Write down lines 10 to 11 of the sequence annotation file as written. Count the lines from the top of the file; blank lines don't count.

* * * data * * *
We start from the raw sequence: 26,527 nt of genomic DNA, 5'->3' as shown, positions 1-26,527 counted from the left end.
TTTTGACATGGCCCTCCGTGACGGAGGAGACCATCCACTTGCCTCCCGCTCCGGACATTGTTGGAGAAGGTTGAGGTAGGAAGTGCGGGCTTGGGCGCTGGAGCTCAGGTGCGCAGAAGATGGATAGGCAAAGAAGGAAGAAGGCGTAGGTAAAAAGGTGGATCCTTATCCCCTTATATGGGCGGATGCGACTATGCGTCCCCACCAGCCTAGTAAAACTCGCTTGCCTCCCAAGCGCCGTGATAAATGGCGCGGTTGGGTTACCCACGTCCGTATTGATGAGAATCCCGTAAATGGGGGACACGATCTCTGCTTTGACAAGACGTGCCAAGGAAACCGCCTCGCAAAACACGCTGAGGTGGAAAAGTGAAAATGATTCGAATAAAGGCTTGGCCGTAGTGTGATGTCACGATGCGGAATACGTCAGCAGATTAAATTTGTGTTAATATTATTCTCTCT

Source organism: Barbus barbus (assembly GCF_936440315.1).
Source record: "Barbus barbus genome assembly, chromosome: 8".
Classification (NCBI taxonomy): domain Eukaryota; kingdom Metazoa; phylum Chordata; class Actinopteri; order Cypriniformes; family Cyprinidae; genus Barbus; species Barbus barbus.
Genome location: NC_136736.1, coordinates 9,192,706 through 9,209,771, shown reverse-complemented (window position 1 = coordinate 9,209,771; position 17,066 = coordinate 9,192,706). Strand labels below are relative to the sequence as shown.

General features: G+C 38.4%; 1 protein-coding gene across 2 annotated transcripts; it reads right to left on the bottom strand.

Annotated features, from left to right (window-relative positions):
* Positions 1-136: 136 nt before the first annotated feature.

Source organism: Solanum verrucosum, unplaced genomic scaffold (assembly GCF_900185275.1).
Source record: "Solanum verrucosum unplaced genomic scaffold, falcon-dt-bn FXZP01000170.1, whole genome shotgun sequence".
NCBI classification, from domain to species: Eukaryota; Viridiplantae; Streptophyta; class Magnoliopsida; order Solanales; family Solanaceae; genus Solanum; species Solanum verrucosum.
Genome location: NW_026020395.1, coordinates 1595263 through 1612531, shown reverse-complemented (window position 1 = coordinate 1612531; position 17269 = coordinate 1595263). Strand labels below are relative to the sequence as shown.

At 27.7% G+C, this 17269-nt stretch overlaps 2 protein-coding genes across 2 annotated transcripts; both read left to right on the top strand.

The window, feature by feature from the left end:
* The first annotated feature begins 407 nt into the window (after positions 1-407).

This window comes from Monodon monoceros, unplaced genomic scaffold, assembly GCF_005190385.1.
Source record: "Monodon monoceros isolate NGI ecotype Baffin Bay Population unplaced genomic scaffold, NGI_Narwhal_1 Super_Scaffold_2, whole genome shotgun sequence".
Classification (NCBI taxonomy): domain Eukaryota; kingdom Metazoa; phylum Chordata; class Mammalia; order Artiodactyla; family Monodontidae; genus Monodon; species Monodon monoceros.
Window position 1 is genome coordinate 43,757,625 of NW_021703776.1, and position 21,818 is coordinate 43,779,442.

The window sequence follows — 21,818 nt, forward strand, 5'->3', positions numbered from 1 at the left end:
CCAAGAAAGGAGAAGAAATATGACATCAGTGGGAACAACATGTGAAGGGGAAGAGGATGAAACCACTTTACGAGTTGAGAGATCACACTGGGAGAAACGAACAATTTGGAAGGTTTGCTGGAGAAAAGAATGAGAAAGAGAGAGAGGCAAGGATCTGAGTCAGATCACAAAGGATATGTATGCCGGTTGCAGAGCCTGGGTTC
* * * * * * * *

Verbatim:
Source organism: Solanum verrucosum, unplaced genomic scaffold (assembly GCF_900185275.1).
Source record: "Solanum verrucosum unplaced genomic scaffold, falcon-dt-bn FXZP01000170.1, whole genome shotgun sequence".